Govt ‘continuing its quest’ for basic income grant: Lindiwe Zulu

Aphiwe Deklerk Political reporter
Social development minister Lindiwe Zulu says 'the discussion around the basic income grant is still on'. File photo.
Social development minister Lindiwe Zulu says 'the discussion around the basic income grant is still on'. File photo.
Image: Linda Mthombeni

Social development minister Lindiwe Zulu says her department is pushing ahead with its bid to have the country pay a basic income grant to the unemployed.

Zulu was speaking during a question-and-answer session at the National Council of Provinces (NCOP) on Tuesday. 

The DA’s Delmaine Christians had asked Zulu about the possibilities of an extension of the R350 social relief of distress grant paid to unemployed South Africans.

The grant started last year when the country was forced into a hard lockdown as a response to the Covid-19 pandemic.

“SA is still battling the consequences of Covid-19 and it seems things are set to become worse. Many people, young and old, do not have an income and the past few months we have seen people standing in line for hours for that R350 grant.

“A high percentage of our youth are unemployed and continue to have no income, and that is also set to increase,” said Christians.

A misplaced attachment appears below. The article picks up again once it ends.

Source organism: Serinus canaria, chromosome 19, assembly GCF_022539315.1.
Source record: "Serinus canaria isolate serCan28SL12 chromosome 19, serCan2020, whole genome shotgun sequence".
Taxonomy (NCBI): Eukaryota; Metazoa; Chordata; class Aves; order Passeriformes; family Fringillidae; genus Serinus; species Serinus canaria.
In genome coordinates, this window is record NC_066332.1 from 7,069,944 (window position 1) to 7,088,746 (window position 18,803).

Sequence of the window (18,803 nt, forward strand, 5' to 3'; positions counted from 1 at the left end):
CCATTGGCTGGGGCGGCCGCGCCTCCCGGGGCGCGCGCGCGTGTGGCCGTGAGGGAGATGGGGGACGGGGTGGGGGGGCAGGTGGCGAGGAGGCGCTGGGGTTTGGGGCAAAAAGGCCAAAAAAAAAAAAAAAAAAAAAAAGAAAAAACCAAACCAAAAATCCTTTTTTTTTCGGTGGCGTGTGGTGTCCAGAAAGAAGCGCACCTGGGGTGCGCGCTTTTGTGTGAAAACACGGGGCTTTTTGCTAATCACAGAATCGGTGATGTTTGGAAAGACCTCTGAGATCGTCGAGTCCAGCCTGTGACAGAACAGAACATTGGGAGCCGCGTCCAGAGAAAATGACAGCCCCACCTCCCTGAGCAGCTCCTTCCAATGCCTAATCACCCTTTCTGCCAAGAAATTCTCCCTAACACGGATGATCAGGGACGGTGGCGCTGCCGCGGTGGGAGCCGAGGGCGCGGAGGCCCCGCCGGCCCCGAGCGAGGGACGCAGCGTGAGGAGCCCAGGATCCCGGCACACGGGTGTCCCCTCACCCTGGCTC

She asked Zulu to update the NCOP on whether government will continue with the R350 grant.

Zulu thanked members of the NCOP who had given her department support regarding the basic income grant.

“We are continuing with our quest towards ensuring that ultimately this is adopted, but at the same time we are very conscious about the financial challenges and impact thereof on the fiscus.

“As the department of social development we are saying it would be better for our government, our people, to support those who are finding themselves at the lowest end of development and unemployed,” said Zulu.

She said this extended to many who are struggling to find jobs despite their efforts.

“The discussion is still on. We have not abandoned it and we have no intention of abandoning it. I think we have got the greater support.

“We do have support among government itself, because there is full appreciation and understanding that when too many people go home hungry, when too many people have absolutely nothing, it is not in the good of our country, neither is it in the interest of peace, security and stability,” said Zulu.

The basic income grant became a serious point of discussion this year after news broke of talks in government about making the R350 grant permanent.


Would you like to comment on this article?
Register (it's quick and free) or sign in now.

Speech Bubbles

Please read our Comment Policy before commenting.